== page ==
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US biologist Ryan Killackey spent seven years filming a polemical account of a remote forest community under pressure from US and Chinese oil companiesOctober 12, 2016The Guardian
In recent weeks, the first wells inside the Yasuni fields have come into full commercial operation. According to Amazon Watch, the oil from the Yasuni fields is being pumped to California, where it is processed at US refineries.
And they are turning the Dakota Access protests into a worldwide environmental movementOctober 10, 2016Mother Jones
According to Leo Cerda, Ecuador field coordinator of the group Amazon Watch and member of the Kichwa tribe, the plight of indigenous land rights in the face of corporate resource extraction is a global phenomenon. Cerda, who hails from the Ecuadorean Amazon, traveled with a group of four all the way to North Dakota to show solidarity with the Standing Rock Sioux. "The indigenous struggle against governments and corporations is the same all over the world," Cerda told Mother Jones. "We have been among the only people doing anything to stop climate change," he added.
In spite of their frequent exclusion from the debate, indigenous communities are proposing innovative solutions to the international community regarding environmental protection and climate change.
Last Wednesday Amazon Watch received a very disturbing call: the headquarters of CONFENIAE, the regional organization of eleven indigenous peoples which represents nearly 1,500 communities in the Ecuadorian Amazon, was being taken by storm.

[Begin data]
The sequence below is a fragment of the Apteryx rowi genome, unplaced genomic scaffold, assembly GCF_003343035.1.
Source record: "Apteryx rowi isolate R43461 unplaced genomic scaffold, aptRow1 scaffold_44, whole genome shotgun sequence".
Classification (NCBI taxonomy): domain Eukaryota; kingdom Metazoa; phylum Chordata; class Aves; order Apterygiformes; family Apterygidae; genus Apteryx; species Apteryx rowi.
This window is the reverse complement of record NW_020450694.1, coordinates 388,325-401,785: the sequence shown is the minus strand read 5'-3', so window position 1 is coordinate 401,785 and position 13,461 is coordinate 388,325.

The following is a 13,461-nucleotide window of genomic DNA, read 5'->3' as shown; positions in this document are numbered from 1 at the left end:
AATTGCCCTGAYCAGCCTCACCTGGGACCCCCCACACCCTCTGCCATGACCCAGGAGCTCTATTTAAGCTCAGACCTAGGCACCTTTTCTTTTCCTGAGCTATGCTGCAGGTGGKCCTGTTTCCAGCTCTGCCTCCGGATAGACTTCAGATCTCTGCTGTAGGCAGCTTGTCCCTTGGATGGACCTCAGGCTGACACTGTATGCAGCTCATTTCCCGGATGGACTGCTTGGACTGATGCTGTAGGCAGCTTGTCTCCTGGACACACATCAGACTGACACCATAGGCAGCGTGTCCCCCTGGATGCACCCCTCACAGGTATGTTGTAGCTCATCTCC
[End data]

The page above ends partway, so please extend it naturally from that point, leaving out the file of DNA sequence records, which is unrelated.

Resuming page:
We recently completed a 4-year strategic plan that builds on our work over the last 20 years to strategically tackle the Amazon's gravest threats. Considering that indigenous lands hold 80% of global biodiversity, it is no surprise that extractive industries want their resources. If left to them, the Amazon's Sacred Headwaters would become one big oil field, and the watersheds of the Brazilian Amazon would be destroyed by agribusiness and mega-dams. There is another way!
Crude oil imported to the U.S. from the Amazon, most of which gets refined in California, is driving expansion of oil operations into the rainforestSeptember 30, 2016Mongabay
Crude oil imported to the U.S. from the Amazon, most of which gets refined in California, is driving expansion of oil operations into the rainforest, according to a new report.
With your help we will end destructive oil extraction in the Amazon. Our climate can't afford it and the indigenous communities fighting to save their homes and cultures need us to unite behind them today.
The report found that California, despite its green reputation, is refining the majority of crude oil – with one facility accounting for 24% of the US totalSeptember 28, 2016The Guardian
U.S. imports of crude oil from the Amazon are driving the destruction of some of the rainforest ecosystem's most pristine areas and releasing copious amounts of greenhouse gases, according to a new report conducted by environmental group Amazon Watch.
Today Amazon Watch issued a new call to the consumers and companies in the U.S. and around the world: End Amazon Crude! With the release of a new investigative report, an animated video by long-time ally and Pulitzer Prize winning animator Mark Fiore, an infographic, and a petition to demand that refineries in the U.S. stop sourcing crude from the rainforest, our new campaign to End Amazon Crude kicks off with a bang, and we want you to join us in this important call to action.
The Social, Environmental, and Climate Costs of Amazon CrudeSeptember 2016
Unbeknownst to most, oil extraction in the Amazon is not only rampant; it is also expanding rapidly as global supplies dwindle and economic pressures multiply. Even lesser known is the fact that the majority of this rainforest-destroying fossil fuel ends up in gas tanks throughout the United States.